Early political career
Volpe's first political post was in 1951, when he served as the deputy chair of the Massachusetts Republican Party. In 1953, Governor Christian Herter appointed him the Massachusetts Commissioner of Public Works, and in 1956 he was appointed by President Dwight D. Eisenhower as the first administrator of the Federal Highway Administration. In this position he oversaw the early phases of the development of the Interstate Highway System.
Governor of Massachusetts
In 1960, Volpe was elected Governor of Massachusetts, defeating Massachusetts Secretary of the Commonwealth Joseph D. Ward. He served as governor from 1961 to 1963. In 1962, Volpe was narrowly defeated for reelection, losing to former Governor's Councillor Endicott Peabody in a Democratic landslide. In 1964, Volpe ran again for governor and was able to capitalize on disarray within the Massachusetts Democratic Party when Lieutenant Governor Francis X. Bellotti defeated Peabody for the Democratic nomination for governor. Despite the Democratic landslide nationwide that year, Volpe defeated Bellotti in a close race. In 1966, Volpe was elected to the first four-year term in Massachusetts history, defeating former Massachusetts Attorney General Edward J. McCormack, Jr.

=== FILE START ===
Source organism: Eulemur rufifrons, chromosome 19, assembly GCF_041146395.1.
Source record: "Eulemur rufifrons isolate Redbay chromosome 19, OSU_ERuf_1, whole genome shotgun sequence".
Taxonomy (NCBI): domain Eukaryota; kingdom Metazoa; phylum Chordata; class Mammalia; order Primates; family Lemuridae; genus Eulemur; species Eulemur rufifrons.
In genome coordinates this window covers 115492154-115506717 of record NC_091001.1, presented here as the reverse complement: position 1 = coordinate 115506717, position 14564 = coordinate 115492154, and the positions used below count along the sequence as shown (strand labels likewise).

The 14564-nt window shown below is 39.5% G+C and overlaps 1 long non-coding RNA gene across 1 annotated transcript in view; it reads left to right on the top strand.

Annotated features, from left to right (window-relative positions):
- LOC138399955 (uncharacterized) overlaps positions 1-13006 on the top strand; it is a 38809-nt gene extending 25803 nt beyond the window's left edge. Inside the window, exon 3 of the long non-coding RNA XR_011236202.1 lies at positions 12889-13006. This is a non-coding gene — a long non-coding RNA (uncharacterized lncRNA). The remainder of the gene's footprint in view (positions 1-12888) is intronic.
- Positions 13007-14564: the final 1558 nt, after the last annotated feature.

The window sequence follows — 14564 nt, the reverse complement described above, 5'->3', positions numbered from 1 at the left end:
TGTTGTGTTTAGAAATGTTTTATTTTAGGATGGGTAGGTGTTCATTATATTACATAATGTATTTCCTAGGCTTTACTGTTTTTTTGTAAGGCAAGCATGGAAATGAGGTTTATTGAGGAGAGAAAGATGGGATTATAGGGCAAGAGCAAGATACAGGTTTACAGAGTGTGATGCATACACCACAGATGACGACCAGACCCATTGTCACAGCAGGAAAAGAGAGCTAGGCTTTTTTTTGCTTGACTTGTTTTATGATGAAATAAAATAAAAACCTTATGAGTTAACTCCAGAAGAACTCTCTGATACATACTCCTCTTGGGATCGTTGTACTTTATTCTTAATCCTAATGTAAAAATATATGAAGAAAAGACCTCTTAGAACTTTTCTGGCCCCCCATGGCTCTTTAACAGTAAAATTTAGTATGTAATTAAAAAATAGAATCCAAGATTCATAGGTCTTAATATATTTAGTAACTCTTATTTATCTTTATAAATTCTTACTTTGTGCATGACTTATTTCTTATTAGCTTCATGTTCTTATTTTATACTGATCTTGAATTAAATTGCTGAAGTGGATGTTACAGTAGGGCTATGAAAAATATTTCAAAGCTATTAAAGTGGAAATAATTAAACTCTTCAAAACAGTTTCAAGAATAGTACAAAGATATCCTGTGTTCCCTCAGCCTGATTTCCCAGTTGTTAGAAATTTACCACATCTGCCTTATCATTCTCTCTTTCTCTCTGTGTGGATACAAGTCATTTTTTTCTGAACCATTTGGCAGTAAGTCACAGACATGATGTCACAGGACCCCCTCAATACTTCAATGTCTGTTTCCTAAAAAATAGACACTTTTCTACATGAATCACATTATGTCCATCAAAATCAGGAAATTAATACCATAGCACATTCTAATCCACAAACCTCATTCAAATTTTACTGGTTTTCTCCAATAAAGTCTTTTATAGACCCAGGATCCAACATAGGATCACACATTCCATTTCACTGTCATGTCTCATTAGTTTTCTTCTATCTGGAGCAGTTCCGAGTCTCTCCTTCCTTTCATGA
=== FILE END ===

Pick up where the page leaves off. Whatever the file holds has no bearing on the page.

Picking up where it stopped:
During his administration, Governor Volpe signed legislation to ban racial imbalances in education, reorganize the state's Board of Education, liberalize birth control laws, and increase public housing for low-income families. Governor Volpe also raised revenues, engaging in a long and ultimately successful fight to institute a three percent state sales tax. He served as president of the National Governors Association from 1967 to 1968.